Vegan for the Holidays – A Review of Zel Allen’s New Cookbook.

by L Matthews on October 2, 2012

It’s always nice to find someone as enthusiastic about chestnuts and cranberries as I am and so the new book by Zel Allen, Vegan for the Holidays: Celebration Feasts for Thanksgiving through New Year’s Day, is responsible for many a tasty vegan thing being produced in my kitchen this fall.

This vegan recipe book is crammed full of ideas to spice up your usual Thanksgiving fayre, illuminate your Hanukkah, and introduce Kwanzaa to those who, like me, are woefully unaware of all the delicious food attached to such occasions. Learning about world religions and traditions feels so much better when done through my belly, especially as most recipes are pretty healthy and make use of wholefoods rather than relying on processed vegan substitute products.

Lots of the recipes are low in fat, which often means that they are carbohydrate-heavy. If, like me, you’re firmly on the side of eating good fats then you might want to make some modifications just to keep things balanced.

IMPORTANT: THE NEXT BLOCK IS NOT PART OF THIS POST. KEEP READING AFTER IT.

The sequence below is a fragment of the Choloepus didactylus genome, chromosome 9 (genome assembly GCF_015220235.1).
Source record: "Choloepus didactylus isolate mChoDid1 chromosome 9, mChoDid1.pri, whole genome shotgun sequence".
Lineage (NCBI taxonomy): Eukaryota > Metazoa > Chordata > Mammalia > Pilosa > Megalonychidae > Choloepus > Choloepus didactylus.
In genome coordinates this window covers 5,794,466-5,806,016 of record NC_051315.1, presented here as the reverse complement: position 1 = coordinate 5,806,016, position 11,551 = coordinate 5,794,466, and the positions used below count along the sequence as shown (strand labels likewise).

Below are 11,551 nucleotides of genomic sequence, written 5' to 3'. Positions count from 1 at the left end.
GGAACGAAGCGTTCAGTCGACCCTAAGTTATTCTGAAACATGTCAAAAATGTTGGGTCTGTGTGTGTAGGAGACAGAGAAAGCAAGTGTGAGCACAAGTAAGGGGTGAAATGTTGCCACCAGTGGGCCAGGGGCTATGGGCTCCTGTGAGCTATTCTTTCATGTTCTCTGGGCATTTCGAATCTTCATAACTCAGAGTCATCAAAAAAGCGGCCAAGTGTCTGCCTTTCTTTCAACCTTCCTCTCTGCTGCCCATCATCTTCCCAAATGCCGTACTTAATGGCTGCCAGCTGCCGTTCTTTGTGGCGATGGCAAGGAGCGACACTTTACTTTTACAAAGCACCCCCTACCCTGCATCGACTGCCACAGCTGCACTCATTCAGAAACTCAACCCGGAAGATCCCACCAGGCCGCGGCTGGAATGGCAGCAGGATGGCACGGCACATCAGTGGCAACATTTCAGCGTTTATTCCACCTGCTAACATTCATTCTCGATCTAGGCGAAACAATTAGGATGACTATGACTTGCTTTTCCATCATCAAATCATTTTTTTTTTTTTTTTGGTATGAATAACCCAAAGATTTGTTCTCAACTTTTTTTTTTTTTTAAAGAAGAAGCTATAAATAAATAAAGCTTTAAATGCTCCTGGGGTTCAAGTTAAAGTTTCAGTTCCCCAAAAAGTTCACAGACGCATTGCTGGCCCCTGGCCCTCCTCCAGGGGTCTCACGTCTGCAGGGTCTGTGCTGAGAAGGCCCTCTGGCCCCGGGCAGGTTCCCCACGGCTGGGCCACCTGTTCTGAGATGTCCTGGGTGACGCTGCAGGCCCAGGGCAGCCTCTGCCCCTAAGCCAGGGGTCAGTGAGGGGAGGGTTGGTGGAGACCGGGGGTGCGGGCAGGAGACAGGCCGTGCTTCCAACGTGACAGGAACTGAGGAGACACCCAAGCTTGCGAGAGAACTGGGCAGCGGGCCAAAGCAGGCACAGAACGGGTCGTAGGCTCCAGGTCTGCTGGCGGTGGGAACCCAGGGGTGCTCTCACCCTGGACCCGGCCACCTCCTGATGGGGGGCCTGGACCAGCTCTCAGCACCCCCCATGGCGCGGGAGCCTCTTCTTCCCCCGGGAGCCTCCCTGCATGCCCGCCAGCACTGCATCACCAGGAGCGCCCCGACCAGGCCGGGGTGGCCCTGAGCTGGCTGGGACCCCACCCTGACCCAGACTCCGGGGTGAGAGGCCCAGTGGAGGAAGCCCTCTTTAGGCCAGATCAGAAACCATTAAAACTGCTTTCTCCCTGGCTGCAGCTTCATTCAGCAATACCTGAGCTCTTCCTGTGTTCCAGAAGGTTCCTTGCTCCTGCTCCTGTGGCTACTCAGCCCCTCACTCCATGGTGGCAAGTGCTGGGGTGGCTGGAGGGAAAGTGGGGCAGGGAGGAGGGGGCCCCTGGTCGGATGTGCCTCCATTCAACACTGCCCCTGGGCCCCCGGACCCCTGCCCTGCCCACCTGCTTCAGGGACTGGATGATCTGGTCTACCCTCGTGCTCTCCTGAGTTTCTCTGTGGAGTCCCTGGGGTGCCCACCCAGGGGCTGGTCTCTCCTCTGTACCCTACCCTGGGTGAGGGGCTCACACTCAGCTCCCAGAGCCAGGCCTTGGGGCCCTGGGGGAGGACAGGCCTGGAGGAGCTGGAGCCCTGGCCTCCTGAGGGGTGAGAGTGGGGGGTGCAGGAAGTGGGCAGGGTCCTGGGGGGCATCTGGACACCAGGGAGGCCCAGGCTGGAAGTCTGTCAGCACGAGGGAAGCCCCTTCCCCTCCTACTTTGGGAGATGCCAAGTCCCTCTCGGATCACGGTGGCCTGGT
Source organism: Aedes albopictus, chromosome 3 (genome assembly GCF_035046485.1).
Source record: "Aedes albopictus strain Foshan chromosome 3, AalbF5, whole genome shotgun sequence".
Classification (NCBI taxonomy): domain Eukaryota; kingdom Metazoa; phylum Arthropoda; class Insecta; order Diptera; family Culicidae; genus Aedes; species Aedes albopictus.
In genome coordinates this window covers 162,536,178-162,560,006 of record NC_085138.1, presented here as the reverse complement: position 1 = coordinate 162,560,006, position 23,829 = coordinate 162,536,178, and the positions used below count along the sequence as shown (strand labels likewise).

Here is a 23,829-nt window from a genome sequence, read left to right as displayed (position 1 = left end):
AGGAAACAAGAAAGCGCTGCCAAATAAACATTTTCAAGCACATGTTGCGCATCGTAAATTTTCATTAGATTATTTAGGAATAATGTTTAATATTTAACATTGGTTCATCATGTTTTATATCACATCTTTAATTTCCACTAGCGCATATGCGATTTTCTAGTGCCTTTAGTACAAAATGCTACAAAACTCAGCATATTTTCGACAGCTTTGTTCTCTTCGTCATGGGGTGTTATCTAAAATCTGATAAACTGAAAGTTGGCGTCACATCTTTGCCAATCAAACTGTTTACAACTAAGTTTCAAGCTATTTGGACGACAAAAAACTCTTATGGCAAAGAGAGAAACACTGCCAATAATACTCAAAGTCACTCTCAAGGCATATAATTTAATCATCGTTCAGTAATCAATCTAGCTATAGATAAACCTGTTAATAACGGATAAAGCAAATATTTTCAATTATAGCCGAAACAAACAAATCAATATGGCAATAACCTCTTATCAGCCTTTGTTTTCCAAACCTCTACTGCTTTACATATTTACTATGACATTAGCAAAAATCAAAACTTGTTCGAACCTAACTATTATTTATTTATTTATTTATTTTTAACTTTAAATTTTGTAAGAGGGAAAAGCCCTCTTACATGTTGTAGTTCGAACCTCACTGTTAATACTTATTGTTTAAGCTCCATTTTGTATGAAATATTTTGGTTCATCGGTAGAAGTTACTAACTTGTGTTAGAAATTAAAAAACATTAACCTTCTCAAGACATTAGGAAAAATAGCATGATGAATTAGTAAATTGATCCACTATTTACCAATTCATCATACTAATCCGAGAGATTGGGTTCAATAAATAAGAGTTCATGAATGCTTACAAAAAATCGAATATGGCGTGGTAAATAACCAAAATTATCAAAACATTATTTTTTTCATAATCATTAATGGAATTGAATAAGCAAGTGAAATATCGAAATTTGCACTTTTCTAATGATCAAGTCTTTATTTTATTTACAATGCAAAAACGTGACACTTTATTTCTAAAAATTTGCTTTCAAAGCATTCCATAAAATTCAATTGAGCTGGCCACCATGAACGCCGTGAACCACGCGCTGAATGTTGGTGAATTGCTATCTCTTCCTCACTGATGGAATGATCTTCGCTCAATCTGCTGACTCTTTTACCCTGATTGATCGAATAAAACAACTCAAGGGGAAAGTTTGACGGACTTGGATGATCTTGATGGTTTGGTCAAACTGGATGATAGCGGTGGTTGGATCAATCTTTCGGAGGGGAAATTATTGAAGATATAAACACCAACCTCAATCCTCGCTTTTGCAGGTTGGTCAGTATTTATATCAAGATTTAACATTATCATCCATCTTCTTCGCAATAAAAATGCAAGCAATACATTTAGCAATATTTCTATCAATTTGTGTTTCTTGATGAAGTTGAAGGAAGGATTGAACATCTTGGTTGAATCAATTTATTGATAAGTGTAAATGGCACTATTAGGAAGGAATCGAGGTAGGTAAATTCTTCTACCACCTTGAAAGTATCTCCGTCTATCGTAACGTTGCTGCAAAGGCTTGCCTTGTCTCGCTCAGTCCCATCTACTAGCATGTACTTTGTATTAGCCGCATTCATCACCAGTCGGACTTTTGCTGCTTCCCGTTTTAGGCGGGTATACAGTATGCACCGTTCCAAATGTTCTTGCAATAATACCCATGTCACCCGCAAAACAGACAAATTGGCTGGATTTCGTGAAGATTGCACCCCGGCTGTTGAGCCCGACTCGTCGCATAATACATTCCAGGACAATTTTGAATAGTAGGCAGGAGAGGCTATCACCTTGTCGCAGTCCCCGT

Vegan Cookies – A Surefire Winner

Particular favourites include Old Saint Nick’s Walnut Cookies which offer a great way to use up slightly mushy bananas and are easy to make in bulk to keep everyone nibbling happy over the holidays, vegan or not. I made two dozen one morning and they had all gone by the evening due to marauding vegans trooping through my house. Having made a couple of batches of these, my only note on this vegan cookie recipe is that adding a dash of salt helps bring out the flavour a little more.

Upbeet Chestnutty Potato Salad

Upbeet Chestnutty Potato Salad

Upbeet Chestnutty Potato Salad. c. Zel Allen.